20 Nov Saint Felix of Valois, Confessor
Today is the feast day of Saint Felix of Valois. Ora pro nobis.
by Father Francis Xavier Weninger, 1876
St. Felix, of the royal house of Valois, was born in France, in 1127, and manifested in his earliest childhood great compassion towards the poor. While yet in the arms of his nurse, no greater pleasure could be given him than to allow him to bestow alms on the needy. When older, he sent the best dishes from his table to the poor; and it happened more than once, that he gave his own cloak to some beggar, because he happened not to have anything else at hand. He once implored mercy and life for a condemned criminal, who, he said, was destined to become a great saint; and the event justified the prediction. Having passed his youth in acquiring knowledge, and in the practice of virtue, Felix resolved to serve the Almighty in retirement and solitude. He first, however, took holy orders, so as to deprive himself of all hope of ever attaining the crown, from which, by his birth, he was not far removed. After having said his first Mass, he went into a desert, where he led a very austere life, which was made extremely sweet to him by divine consolations; so that he intended to spend his whole life, unknown, in that lonely place. But the Almighty, who had chosen him for greater work, sent to him a noble young doctor from Paris, named John of Matha, who had also been ordained priest, and who desired to walk in the path of perfection under his direction. St. Felix received him with great pleasure; for he perceived in the candidate great inclination to virtue. They had lived harmoniously together, in great piety, for three years, when, one day, while they were sitting beside a well, in devout discourse, a stag, bearing a blue and red cross between its antlers, came suddenly forth from the bushes. St. Felix, greatly amazed, knew not what to say; but John made use of the occasion to relate a vision which he had had while saying his first holy Mass, and which was vividly recalled to his memory by the appearance of this stag.
Both saints sank upon their knees and prayed that they might be favored to recognize more clearly the will of God. Heaven inspired both with an intense desire to labor for the ransom of those prisoners who languished under the yoke of the Turks and other barbarians, and thus save many from the danger of renouncing their faith, and going to eternal ruin. Both were admonished three times during their sleep to found a special order for this end, and to request, at Rome, the necessary permission. Innocent III., who sat at that time on the papal throne, was greatly pleased with such holy intentions, but desired to confer on the subject with some learned men, and consult the will of the Almighty in prayer. During holy Mass the Pope saw the same vision which had been shown to St John of Matha, during his first Mass, as we related. On the 8th of February, putting away all doubt, Innocent approved the plan of the new “Order of the Most Holy Trinity, for the Redemption of Captives,” and invested the two holy founders with the habit. The first monastery was founded in the diocese of Meaux, by means of ample donations from charitable persons whom God had moved to favor the undertaking; whilst others eagerly flocked to the monastery, as soon as it was completed, to devote their lives to the noble work of ransoming their captive brethren.
When this happy beginning had been made, St. John again set out for Rome, leaving the government of the house to St. Felix, who, by word and example, led those under him in the path of religious perfection. He represented to them, with special energy, the many and fearful dangers of those Christians who were slaves among the barbarians, as many of them forsook the Christian faith, either from fear of greater misery, or in the hope of regaining their liberty. The same representations he made to the laity in his sermons; and thus, after having awakened in the hearts of his religious a great desire to relieve the captives, he also induced the laity to contribute liberally to their ransom. With the funds thus collected, the religious of the new order sailed to Africa, where they knew that the Christians were imprisoned. They bought them from the infidels, liberated them from slavery, and saved them, not only from temporal misery, but, what was of much greater importance, from the imminent danger of going to eternal ruin.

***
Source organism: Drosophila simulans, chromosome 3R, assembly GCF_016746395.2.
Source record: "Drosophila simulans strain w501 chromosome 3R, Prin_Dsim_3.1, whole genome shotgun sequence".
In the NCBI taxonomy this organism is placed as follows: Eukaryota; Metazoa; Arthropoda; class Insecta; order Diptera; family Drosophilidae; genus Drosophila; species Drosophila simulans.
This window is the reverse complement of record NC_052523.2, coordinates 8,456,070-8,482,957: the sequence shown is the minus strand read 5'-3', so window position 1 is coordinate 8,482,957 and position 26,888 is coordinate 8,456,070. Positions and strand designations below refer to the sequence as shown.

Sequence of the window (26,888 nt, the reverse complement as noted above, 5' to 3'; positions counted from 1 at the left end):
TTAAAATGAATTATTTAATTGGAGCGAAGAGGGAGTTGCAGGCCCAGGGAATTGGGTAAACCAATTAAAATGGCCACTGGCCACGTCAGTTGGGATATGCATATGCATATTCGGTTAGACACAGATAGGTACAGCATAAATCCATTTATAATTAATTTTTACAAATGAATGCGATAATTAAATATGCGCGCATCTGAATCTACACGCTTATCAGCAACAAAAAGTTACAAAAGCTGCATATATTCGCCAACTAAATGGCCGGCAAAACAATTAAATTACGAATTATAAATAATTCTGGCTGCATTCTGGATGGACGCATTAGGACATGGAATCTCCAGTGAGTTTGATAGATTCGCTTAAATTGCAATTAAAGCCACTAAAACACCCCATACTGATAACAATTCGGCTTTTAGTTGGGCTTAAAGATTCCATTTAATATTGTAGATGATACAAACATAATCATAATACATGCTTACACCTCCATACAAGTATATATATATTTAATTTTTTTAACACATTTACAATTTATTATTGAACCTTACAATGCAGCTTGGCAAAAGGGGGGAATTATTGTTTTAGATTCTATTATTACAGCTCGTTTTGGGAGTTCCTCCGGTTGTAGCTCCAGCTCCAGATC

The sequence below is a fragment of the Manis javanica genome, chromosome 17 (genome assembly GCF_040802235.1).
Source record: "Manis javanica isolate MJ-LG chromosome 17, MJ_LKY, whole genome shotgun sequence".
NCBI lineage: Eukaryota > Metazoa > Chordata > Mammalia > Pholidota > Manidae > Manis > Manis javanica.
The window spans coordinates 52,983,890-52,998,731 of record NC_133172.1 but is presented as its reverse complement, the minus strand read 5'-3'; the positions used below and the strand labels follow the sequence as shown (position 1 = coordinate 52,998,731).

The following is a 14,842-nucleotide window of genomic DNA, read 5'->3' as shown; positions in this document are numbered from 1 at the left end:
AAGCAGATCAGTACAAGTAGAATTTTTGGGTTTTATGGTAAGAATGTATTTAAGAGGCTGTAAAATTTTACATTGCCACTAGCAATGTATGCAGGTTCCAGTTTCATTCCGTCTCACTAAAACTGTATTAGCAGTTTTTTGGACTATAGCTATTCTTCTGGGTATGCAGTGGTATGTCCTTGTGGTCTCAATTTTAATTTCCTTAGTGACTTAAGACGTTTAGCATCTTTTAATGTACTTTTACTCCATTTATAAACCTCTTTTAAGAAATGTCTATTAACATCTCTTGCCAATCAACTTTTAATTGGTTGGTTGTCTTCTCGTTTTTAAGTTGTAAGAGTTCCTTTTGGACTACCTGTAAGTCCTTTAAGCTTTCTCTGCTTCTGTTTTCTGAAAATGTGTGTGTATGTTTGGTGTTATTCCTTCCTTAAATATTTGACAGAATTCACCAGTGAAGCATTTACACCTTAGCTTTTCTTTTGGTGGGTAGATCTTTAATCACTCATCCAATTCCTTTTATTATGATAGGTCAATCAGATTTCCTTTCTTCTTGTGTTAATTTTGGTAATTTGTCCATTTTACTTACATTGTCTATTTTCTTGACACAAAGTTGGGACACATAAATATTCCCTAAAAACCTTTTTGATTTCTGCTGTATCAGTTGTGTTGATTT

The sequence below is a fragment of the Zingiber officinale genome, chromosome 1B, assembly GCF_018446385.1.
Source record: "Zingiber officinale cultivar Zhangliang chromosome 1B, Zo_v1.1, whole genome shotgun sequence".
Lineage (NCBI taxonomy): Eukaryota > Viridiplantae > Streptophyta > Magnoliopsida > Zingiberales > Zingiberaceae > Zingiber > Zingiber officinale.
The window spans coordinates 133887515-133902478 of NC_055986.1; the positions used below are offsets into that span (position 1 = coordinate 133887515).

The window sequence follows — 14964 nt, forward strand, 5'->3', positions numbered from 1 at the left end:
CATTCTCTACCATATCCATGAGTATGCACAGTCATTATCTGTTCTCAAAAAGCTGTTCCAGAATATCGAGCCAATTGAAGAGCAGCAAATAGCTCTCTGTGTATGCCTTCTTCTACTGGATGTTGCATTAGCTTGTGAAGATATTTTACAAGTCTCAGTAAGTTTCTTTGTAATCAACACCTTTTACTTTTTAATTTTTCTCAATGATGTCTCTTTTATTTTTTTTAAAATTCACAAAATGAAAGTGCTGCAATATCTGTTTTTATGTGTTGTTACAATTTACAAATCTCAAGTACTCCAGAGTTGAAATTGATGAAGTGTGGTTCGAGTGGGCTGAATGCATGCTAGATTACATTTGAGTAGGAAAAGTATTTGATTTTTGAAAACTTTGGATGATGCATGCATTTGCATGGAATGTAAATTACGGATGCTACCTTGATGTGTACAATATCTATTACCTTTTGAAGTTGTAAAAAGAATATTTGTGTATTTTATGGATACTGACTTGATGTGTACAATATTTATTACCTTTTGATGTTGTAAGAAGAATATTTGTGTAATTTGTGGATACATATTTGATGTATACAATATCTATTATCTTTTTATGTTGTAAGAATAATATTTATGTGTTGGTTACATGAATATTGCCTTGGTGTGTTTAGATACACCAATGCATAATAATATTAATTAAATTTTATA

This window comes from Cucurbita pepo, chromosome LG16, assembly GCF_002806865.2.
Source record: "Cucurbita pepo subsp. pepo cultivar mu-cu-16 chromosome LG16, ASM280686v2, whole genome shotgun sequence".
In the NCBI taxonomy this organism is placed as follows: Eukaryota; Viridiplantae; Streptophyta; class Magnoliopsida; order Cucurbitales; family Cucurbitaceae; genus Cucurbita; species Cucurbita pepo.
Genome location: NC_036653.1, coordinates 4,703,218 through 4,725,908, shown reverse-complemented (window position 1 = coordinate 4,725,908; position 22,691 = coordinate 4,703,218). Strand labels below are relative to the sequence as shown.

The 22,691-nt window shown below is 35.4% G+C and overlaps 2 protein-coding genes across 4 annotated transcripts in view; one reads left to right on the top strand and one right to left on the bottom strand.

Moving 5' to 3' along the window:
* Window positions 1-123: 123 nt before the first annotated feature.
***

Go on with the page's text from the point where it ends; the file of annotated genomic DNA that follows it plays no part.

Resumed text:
It is easy to conceive that the disciples of St. Felix, in this holy work, had to combat with many and great dangers, and also to endure numberless sufferings and hardships. But they were so inflamed by their holy Master with love for God and their neighbor, that they feared neither danger nor dishonor, nor even death. All this gave great comfort to St. Felix, as he considered that, in this manner, many souls were saved for eternity. The holy man received great favors from heaven, among which may be counted the vision which he had, in the night preceding the festival of the Nativity of the Blessed Virgin. He went, according to his custom, an hour earlier than the rest to the choir, in order to pray. On arriving there, he saw the divine Mother, surrounded by a great many angels. Going towards them, he fell into ecstasy, and with them sang the praises of the Almighty; when one of them told him that he would soon be called into heaven to sing eternally the glory of the Almighty. Felix, greatly rejoicing, called his disciples to him, admonished them most earnestly to remain constant in their devotion to the captives; and, after receiving the holy Sacraments, gave his soul calmly into the hands of his Maker, in the eighty-fifth year of his age. (1)
Image: Sant Felix of Valois, (8)
Research by Ed Masters, REGINA Staff